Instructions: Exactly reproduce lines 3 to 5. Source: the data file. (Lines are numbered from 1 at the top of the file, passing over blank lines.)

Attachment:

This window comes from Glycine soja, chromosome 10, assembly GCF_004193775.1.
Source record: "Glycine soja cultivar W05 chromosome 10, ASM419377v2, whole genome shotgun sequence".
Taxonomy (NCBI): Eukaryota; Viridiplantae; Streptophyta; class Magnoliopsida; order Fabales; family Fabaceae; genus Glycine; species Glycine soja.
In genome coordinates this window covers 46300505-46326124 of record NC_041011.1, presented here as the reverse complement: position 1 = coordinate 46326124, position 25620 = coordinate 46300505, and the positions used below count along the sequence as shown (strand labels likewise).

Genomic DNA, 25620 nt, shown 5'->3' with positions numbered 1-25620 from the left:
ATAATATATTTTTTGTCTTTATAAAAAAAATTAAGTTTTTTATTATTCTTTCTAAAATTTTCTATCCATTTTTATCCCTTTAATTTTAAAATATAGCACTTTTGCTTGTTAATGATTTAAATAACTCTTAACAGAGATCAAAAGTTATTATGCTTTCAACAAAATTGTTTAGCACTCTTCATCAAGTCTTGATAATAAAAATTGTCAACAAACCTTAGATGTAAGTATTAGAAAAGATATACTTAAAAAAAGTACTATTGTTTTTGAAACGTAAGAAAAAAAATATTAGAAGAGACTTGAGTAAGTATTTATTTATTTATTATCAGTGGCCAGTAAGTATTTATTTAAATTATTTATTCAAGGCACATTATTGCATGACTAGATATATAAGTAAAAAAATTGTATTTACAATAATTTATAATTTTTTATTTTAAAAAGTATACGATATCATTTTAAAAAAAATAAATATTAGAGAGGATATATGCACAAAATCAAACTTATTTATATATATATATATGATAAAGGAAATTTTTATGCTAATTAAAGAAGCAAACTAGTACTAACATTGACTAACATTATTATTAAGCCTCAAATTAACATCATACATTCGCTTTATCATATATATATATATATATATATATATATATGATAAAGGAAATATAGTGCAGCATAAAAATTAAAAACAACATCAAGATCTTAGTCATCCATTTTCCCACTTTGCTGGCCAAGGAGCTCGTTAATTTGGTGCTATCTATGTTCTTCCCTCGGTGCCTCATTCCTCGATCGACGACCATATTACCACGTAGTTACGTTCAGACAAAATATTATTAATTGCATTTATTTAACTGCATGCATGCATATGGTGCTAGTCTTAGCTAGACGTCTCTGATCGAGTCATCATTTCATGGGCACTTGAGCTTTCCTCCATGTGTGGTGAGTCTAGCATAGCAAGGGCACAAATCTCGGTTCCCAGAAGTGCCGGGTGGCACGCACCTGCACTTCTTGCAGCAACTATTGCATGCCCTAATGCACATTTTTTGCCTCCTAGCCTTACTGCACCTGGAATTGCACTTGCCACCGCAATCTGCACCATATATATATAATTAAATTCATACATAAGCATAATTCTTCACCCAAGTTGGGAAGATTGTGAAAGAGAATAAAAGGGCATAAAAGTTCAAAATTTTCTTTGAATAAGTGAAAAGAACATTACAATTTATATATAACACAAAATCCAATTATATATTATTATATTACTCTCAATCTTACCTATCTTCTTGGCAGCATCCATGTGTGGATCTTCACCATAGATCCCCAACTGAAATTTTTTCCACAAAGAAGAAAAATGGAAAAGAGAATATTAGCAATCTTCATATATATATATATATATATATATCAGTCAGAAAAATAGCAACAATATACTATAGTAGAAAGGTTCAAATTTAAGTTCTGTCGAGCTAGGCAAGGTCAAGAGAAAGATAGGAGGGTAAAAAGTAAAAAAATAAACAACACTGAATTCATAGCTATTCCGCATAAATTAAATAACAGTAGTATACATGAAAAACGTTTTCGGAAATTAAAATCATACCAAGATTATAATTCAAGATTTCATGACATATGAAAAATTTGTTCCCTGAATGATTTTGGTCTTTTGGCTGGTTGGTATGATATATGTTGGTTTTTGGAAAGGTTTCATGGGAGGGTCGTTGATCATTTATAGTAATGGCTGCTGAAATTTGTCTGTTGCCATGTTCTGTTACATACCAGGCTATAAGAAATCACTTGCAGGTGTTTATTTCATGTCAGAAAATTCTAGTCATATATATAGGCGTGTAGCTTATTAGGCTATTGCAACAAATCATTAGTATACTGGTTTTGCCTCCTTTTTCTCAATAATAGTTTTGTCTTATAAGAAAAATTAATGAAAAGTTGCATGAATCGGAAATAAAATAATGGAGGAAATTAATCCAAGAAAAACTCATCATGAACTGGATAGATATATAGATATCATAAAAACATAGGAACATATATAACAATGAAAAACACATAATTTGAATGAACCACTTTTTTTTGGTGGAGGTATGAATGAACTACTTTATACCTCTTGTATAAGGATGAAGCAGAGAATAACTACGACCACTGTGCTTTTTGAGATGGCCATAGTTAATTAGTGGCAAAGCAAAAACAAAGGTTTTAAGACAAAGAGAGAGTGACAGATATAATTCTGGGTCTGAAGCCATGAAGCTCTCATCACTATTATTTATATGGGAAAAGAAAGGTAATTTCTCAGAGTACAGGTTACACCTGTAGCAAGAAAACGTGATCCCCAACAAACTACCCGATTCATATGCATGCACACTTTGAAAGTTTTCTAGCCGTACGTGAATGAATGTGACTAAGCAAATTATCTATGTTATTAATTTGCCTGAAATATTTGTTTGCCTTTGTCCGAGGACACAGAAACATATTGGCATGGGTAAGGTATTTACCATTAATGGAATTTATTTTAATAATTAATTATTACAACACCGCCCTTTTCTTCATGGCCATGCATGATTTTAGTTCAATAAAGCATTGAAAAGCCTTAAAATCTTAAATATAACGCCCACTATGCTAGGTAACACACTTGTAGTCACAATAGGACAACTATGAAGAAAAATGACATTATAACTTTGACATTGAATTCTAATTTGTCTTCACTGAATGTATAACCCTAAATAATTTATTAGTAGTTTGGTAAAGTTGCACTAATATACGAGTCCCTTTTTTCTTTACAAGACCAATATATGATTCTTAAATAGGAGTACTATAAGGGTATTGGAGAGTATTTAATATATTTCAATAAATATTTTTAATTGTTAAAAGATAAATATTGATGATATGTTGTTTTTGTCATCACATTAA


Taxonomy (NCBI): Eukaryota; Viridiplantae; Streptophyta; class Magnoliopsida; order Fabales; family Fabaceae; genus Glycine; species Glycine soja.
In genome coordinates this window covers 46300505-46326124 of record NC_041011.1, presented here as the reverse complement: position 1 = coordinate 46326124, position 25620 = coordinate 46300505, and the positions used below count along the sequence as shown (strand labels likewise).

Genomic DNA, 25620 nt, shown 5'->3' with positions numbered 1-25620 from the left: